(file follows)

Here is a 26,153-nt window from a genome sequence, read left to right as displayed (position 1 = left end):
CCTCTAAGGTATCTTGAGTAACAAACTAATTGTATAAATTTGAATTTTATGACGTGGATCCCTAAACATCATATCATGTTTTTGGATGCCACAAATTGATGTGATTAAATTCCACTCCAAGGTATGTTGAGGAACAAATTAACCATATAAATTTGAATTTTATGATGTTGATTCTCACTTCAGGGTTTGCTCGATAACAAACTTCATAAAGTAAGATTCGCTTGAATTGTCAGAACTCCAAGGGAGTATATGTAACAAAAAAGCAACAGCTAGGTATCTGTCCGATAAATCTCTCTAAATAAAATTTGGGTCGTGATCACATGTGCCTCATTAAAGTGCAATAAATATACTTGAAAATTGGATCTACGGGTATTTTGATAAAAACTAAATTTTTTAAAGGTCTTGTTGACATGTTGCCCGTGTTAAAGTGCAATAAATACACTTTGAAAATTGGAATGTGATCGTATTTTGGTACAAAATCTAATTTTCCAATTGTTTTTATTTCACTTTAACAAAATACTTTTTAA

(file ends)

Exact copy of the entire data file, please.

Here is a 26,153-nt window from a genome sequence, read left to right as displayed (position 1 = left end):
CCTCTAAGGTATCTTGAGTAACAAACTAATTGTATAAATTTGAATTTTATGACGTGGATCCCTAAACATCATATCATGTTTTTGGATGCCACAAATTGATGTGATTAAATTCCACTCCAAGGTATGTTGAGGAACAAATTAACCATATAAATTTGAATTTTATGATGTTGATTCTCACTTCAGGGTTTGCTCGATAACAAACTTCATAAAGTAAGATTCGCTTGAATTGTCAGAACTCCAAGGGAGTATATGTAACAAAAAAGCAACAGCTAGGTATCTGTCCGATAAATCTCTCTAAATAAAATTTGGGTCGTGATCACATGTGCCTCATTAAAGTGCAATAAATATACTTGAAAATTGGATCTACGGGTATTTTGATAAAAACTAAATTTTTTAAAGGTCTTGTTGACATGTTGCCCGTGTTAAAGTGCAATAAATACACTTTGAAAATTGGAATGTGATCGTATTTTGGTACAAAATCTAATTTTCCAATTGTTTTTATTTCACTTTAACAAAATACTTTTTAA